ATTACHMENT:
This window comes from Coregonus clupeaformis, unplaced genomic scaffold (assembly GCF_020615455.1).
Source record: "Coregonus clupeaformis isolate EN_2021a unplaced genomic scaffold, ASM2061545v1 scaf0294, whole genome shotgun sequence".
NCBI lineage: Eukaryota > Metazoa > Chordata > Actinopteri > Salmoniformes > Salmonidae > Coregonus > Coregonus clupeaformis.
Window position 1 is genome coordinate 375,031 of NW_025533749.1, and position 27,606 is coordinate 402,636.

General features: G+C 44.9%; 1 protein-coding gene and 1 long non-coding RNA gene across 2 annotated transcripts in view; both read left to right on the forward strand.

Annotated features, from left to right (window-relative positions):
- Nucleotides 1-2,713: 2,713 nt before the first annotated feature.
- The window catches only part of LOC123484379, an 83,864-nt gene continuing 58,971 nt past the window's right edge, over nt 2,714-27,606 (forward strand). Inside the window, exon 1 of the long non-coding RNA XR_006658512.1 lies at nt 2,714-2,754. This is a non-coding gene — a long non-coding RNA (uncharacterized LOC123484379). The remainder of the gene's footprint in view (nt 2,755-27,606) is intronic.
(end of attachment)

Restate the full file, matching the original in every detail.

This window comes from Coregonus clupeaformis, unplaced genomic scaffold (assembly GCF_020615455.1).
Source record: "Coregonus clupeaformis isolate EN_2021a unplaced genomic scaffold, ASM2061545v1 scaf0294, whole genome shotgun sequence".
NCBI lineage: Eukaryota > Metazoa > Chordata > Actinopteri > Salmoniformes > Salmonidae > Coregonus > Coregonus clupeaformis.
Window position 1 is genome coordinate 375,031 of NW_025533749.1, and position 27,606 is coordinate 402,636.

General features: G+C 44.9%; 1 protein-coding gene and 1 long non-coding RNA gene across 2 annotated transcripts in view; both read left to right on the forward strand.

Annotated features, from left to right (window-relative positions):
- Nucleotides 1-2,713: 2,713 nt before the first annotated feature.
- The window catches only part of LOC123484379, an 83,864-nt gene continuing 58,971 nt past the window's right edge, over nt 2,714-27,606 (forward strand). Inside the window, exon 1 of the long non-coding RNA XR_006658512.1 lies at nt 2,714-2,754. This is a non-coding gene — a long non-coding RNA (uncharacterized LOC123484379). The remainder of the gene's footprint in view (nt 2,755-27,606) is intronic.